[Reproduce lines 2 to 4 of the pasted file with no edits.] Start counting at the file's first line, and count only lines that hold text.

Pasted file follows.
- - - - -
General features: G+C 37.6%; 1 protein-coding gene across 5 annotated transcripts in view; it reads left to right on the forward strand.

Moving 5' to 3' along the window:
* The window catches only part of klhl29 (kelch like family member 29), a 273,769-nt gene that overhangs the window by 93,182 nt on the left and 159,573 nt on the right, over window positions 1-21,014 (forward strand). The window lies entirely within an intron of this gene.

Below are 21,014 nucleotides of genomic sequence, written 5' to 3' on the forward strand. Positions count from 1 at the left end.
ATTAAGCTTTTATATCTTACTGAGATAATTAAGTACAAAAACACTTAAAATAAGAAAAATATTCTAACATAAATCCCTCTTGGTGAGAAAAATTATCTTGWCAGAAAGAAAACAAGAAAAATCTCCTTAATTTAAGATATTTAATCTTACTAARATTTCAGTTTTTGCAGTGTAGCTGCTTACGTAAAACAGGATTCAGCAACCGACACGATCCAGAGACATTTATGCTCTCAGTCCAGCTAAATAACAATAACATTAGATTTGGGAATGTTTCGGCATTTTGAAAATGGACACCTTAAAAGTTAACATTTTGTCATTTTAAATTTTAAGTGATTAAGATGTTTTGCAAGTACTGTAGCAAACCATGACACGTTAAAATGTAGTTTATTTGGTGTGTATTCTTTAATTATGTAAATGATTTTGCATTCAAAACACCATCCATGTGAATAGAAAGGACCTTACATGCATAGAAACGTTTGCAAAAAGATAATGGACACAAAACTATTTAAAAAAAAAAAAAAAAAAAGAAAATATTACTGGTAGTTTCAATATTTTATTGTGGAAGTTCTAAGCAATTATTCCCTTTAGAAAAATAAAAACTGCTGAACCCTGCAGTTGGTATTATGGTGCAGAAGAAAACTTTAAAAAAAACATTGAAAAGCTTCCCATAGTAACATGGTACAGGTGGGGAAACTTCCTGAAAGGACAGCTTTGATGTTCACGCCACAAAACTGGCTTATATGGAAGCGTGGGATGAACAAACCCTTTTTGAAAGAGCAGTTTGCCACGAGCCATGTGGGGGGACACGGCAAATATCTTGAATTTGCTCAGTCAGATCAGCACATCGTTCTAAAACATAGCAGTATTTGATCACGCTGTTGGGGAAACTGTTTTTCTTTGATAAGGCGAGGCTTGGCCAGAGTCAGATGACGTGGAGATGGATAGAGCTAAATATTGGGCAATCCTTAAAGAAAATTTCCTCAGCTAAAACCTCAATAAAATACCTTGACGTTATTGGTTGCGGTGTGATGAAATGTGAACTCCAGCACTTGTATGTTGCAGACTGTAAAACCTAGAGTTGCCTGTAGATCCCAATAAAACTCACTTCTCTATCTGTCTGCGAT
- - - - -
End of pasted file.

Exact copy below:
Moving 5' to 3' along the window:
* The window catches only part of klhl29 (kelch like family member 29), a 273,769-nt gene that overhangs the window by 93,182 nt on the left and 159,573 nt on the right, over window positions 1-21,014 (forward strand). The window lies entirely within an intron of this gene.

Below are 21,014 nucleotides of genomic sequence, written 5' to 3' on the forward strand. Positions count from 1 at the left end.